The European Commission has cleared News Corporation's proposed full takeover of British Sky Broadcasting without any conditions. The UK government must now decide whether the deal would threaten media plurality.
The EC ended its investigation by deciding that News Corporation's acquisition of the 60.9 per cent of the UK satellite pay TV platform it does not already own would not pose any competition problems. The combination of BSkyB with News Corporation will bring together the pay TV platform (which retails its own channels and those of third parties), the 20th Century Fox movie studio, and News Corporation's UK newspaper publishing interests. The deal could also potentially mean BSkyB joins the wholly-owned Sky Italia as part of News Corporation's direct broadcast satellite division. News Corporation also owns 40 per cent of Germany's Sky Deutschland. The EC said the combination of channels would not significantly increase News Corporation's market power in the UK advertising market and said that BSkyB would still have the incentive to acquire rights from rival Hollywood studios.
The EC also looked at whether the combined company would be able to offer bundles of subscriptions to BSkyB and the print and online versions of its newspapers. It judged that readers' choice of newspapers is not determined by price alone and said that subscription is a small part of the UK newspaper sector (six per cent of overall circulation and 25-33 per cent for quality titles (like News International's The Times and The Sunday Times). Furthermore, although News has moved its titles behind a pay wall, the vast majority of UK news websites are free.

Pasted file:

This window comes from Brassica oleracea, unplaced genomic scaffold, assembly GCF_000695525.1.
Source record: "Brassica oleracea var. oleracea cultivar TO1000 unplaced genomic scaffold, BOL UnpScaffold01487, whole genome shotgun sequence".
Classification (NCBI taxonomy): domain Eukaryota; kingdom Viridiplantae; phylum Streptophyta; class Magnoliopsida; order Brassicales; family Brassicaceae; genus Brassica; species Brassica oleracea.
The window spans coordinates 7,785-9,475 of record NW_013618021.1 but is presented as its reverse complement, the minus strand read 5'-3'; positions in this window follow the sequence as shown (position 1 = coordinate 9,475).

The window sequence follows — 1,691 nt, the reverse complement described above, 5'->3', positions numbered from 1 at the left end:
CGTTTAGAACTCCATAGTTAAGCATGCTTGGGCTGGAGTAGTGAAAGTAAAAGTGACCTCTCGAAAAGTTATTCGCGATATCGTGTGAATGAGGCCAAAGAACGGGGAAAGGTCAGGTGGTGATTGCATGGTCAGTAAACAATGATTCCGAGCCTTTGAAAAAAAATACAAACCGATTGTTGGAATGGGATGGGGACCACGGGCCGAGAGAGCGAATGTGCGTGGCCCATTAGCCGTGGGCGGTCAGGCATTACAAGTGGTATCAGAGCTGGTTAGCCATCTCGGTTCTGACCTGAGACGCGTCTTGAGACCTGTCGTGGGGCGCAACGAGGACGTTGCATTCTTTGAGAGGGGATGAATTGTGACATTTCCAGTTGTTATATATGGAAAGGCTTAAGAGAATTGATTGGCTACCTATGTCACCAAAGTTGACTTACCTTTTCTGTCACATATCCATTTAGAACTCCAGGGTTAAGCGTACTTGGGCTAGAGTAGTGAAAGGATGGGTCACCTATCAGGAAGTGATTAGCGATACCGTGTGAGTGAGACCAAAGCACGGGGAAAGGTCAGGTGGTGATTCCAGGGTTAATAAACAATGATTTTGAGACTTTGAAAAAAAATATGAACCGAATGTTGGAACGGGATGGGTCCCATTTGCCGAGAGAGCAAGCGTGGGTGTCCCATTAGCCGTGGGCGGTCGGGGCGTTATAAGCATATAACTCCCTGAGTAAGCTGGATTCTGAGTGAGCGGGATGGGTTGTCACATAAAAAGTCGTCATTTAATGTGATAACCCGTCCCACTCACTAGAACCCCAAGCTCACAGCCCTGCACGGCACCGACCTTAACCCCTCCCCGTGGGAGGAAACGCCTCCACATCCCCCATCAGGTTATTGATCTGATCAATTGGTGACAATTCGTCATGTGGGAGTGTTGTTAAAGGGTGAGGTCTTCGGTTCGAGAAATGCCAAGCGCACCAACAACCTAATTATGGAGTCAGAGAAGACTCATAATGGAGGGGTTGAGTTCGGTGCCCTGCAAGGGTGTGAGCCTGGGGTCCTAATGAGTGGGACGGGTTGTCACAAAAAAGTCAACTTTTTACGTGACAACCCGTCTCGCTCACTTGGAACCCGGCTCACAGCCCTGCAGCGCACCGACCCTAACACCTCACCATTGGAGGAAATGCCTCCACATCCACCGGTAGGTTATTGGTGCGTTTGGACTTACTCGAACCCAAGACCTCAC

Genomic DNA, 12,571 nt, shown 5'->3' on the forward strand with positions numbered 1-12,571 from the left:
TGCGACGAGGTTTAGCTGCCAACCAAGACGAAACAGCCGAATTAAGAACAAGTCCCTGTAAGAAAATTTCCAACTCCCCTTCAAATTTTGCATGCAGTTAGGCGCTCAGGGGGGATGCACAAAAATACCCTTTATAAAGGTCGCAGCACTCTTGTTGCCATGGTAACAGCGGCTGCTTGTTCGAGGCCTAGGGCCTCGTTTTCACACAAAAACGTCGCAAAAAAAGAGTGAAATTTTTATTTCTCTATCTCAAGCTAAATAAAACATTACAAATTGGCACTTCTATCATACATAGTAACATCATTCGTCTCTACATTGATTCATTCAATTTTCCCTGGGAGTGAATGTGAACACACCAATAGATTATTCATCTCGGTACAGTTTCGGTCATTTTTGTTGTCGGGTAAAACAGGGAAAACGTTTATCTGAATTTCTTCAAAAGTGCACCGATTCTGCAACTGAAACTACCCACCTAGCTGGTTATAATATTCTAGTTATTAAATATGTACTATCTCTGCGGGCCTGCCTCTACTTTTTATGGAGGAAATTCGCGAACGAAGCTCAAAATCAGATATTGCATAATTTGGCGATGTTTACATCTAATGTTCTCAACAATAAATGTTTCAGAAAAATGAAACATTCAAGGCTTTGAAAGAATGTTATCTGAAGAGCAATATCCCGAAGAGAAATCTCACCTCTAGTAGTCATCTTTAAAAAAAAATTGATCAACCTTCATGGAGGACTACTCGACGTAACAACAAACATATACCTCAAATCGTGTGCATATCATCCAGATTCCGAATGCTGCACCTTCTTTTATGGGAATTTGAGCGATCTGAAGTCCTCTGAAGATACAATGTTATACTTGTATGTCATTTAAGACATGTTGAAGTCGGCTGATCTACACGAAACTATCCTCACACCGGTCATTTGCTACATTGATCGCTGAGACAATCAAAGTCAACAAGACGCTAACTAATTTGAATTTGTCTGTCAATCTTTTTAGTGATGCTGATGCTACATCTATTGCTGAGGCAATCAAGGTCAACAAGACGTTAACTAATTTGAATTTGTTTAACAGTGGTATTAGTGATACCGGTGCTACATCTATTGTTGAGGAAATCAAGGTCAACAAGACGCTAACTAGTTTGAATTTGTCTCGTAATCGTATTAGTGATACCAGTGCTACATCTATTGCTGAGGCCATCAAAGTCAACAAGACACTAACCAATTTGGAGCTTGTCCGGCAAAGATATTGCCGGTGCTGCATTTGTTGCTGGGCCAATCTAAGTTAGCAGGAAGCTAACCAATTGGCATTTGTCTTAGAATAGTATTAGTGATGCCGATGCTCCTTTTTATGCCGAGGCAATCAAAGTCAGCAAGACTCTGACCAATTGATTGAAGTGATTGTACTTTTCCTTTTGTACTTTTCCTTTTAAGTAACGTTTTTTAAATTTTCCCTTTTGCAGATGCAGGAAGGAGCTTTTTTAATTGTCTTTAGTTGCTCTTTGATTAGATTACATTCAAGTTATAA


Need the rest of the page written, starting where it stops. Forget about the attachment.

The decision means that one regulatory hurdle remains in place for the deal. The UK government asked communications regulator Ofcom to report on the public interest implications of the deal by the end of the year. Ofcom's decision will determine whether the deal shoudl be subject to a full-scale competition review. News Corporation made a £7.3bn, 700p per share offer for full control of BSkyB in June 2010. The deal was turned down by BSkyB's non-executive directors although they said they would back an 800p per share deal.
The EC's green light reflects the fact that News Corporation's full ownership of BSkyB would have little impact on any of the markets in which the company operates in in the UK. It also shows the EC does not think that News Corporation would be able to exploit its ownership of satellite platforms in three European markets to extract better rights deals from film suppliers. Despite BSkyB's powerful position in the subscription television business in the UK, it has a smaller share of the TV advertising market than free-to-air channels.
The UK government is now faced with a decision which will, whichever way it goes, anger powerful media companies. News Corporation's European chief executive James Murdoch said that if it blocked the deal, the government would jeopardise an £8bn investment in the UK (although it could be argued that being 100 per cent owned by News Corp would actually make it more likely that some of BSkyB's operations would move outside the UK). On the other hand, a range of companies, including national newspaper publishers, the Telegraph Media Group, Guardian Media Group, Trinity Mirror and the Daily Mail & General Trust, toegtehr with BT, the BBC and Channel 4 have written to Vince Cable, the UK secretary of state for industry, to oppose the takeover.
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